Wednesday, February 17, 2016

Info!- So I Decided to Paint My Gun, Part 1

Have you seen me?

After announcing on at least 3 separate occasions that my AR was "finally done", I found myself still itching to mess around with it. Because I'm that guy, apparently. 

I don't know what it is exactly, the rest of my guns I've pretty well gotten to a point where I'm comfortable with them, then I leave them alone. But the endless possibilities provided by the AR platform... it's hard to stop. As you probably know. 

In any case, I felt like doing a little something else to it, but other than replacing the M4 style handguard with some sort of rail, I couldn't really decide what. 

Brief aside- I like to paint. It's sorta integral to this story. I started painting models for a miniatures war game called Warhammer 40,000 back around the time I turned 30 (holy mackerel- was that really that long ago?). I was horrible at painting when I started. I mean, like 3rd grader using finger paints bad, but I didn't give up because I found painting strangely relaxing. Then over the years, I got better as I practiced and practiced. In the end, I'm not going to win any awards for my painting ability, but I can definitely knock out stuff that I'm not ashamed to show other people. 

Camel Snus can for size reference- that dude is literally 1" tall

So yeah, painting isn't something I'm particularly afraid of. 

One of the things I thought might be cool would be to paint around on my guns some. I did kind of a reverse paint-fill on my CZ Scorpion Evo because the lettering is actually raised rather than recessed. It didn't turn out horribly, so then I painted some hazard stripes on the bottom of my "Uh oh", magazine to help me differentiate it from the mags I use at the range so I don't shoot anymore tracers indoors the expensive Critical Duty it's loaded with most of the time. 

After touching up and sealing, the look really grew on me, so I paint-filled my CZ P-07 Duty pistol... 

And my BUG (backup gun) Ruger LCR.

And those turned out pretty well too.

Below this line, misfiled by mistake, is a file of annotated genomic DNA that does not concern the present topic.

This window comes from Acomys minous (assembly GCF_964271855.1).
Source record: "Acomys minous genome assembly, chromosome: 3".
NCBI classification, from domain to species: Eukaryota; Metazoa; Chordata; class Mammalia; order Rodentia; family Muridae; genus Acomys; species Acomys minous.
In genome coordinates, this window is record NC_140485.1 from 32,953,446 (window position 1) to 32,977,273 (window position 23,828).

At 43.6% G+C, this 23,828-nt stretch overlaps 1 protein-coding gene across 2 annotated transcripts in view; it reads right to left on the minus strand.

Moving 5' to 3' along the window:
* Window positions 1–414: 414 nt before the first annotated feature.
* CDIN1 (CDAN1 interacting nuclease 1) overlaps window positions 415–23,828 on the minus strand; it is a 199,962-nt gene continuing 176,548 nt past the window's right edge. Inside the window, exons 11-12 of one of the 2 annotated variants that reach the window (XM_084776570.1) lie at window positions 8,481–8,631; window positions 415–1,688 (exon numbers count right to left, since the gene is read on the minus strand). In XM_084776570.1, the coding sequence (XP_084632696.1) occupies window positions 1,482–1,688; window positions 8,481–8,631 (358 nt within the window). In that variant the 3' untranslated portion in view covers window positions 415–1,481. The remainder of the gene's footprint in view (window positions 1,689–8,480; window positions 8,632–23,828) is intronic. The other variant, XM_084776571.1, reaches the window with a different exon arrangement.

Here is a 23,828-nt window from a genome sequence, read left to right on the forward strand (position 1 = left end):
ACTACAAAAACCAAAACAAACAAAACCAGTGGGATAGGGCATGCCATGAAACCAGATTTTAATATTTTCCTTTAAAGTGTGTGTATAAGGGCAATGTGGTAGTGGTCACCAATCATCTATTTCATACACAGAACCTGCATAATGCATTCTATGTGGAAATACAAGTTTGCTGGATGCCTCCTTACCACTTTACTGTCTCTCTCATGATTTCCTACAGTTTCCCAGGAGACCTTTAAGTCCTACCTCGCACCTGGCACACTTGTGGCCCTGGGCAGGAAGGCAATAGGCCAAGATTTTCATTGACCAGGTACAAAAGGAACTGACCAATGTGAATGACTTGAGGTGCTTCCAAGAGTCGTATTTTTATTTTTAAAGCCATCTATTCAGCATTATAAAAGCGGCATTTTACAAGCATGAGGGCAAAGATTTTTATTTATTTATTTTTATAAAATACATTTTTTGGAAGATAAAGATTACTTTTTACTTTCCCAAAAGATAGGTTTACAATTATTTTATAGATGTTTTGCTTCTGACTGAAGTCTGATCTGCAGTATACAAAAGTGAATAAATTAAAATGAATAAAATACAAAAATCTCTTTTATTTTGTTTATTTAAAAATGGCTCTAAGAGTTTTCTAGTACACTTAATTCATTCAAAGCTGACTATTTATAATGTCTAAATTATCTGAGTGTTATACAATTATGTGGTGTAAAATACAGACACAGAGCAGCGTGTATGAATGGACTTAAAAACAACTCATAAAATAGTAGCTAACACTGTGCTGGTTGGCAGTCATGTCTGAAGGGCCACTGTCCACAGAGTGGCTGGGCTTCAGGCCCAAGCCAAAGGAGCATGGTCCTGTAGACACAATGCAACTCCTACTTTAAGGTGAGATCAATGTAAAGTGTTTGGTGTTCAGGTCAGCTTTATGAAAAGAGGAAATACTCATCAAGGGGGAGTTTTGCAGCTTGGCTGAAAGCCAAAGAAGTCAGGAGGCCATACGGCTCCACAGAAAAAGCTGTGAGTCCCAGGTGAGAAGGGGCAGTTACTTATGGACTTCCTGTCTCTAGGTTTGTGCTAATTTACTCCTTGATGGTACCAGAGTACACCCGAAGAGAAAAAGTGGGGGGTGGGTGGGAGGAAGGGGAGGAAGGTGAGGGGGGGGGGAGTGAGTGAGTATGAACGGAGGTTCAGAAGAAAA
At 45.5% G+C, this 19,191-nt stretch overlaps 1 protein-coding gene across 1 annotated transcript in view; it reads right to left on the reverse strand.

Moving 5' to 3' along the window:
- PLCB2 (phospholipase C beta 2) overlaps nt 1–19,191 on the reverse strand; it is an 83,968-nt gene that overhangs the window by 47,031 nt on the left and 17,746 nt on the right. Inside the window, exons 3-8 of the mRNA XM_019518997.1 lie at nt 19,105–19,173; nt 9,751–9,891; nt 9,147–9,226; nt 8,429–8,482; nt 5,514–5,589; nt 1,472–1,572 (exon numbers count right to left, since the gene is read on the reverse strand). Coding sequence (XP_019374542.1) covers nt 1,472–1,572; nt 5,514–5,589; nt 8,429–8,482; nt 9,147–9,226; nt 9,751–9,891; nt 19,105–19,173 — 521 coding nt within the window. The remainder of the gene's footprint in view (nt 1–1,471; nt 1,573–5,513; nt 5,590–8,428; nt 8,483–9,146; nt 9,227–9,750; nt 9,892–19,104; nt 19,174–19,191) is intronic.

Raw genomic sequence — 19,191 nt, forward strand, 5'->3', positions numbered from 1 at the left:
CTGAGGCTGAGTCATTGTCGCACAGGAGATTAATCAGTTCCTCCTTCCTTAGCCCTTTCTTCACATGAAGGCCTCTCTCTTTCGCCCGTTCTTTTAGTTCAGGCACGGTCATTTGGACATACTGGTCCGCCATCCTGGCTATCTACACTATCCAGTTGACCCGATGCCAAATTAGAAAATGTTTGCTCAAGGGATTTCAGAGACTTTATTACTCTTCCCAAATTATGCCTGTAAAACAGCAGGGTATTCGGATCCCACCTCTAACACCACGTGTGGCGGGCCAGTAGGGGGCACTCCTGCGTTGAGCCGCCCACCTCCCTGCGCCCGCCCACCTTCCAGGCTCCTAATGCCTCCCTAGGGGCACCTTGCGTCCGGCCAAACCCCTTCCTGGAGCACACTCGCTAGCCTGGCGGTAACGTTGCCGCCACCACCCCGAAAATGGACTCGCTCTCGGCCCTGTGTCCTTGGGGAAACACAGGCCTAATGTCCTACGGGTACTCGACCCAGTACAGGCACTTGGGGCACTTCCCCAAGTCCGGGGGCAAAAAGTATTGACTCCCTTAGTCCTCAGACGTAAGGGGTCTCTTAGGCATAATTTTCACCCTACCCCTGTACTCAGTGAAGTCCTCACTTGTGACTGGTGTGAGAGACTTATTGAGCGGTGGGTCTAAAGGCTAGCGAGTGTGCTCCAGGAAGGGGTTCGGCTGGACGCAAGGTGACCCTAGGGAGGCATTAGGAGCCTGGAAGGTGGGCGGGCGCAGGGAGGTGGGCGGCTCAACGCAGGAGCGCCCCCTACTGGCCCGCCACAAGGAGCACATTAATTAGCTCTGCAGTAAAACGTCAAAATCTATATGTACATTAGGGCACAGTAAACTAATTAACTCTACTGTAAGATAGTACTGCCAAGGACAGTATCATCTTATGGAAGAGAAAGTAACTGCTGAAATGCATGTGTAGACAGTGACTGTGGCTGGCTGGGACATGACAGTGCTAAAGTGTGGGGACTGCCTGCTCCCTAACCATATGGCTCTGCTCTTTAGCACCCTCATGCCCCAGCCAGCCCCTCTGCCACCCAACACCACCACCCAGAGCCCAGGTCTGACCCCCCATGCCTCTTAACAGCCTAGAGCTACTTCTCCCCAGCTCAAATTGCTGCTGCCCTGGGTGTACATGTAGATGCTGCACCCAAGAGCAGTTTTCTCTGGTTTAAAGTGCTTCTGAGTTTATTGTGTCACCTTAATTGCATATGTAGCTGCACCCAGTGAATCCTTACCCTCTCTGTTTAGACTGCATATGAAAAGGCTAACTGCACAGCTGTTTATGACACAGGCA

Not to sound stuck-up or whatever, but the paint-fills were not challenging in the slightest for me. The hazard stripes and stuff on the Scorpion really wasn't that much work either once I got over the intial "Oh my God, I hope I don't ruin this gun!", nerves and second-guessing. 

That's when I decided my new challenge would be painting my AR. 

I like my AR a lot. I bought an entry level and upgraded it with some new components that I like to think are PractiCool rather than TactiCool. It's pretty pragmatic without a lot of bells and whistles, but the bells and whistles that are present, are functional and extremely handy. 

When my desire to paint something more challenging met my desire to do something else to my AR, I started browsing the net for rifle paint jobs. 

Camo patterns of various hues and complexities presented themselves, but nothing really jumped out at me as something I wanted to try and do or emulate. I started switching out search terms, and at some point I ran across Randy Jacobs' brilliant YouTube video on painting a rifle in a post-apocalyptic scheme

Not only do I love the beat-up, lived in look (probably from growing up a Star Wars fan) I was surprised to see that a couple of the techniques that Randy uses on his video are very similar to techniques I've used in painting my little 40k models (drybrushing and stippling, if you're keeping score at home). 

So here was the challenge- to turn my AR into a post-apocalypse, Borderlands-ish, 5.56 throwin' rifle of nasty aggression. 

In Part 2 I'll tell you how I did it and how it turned out! 

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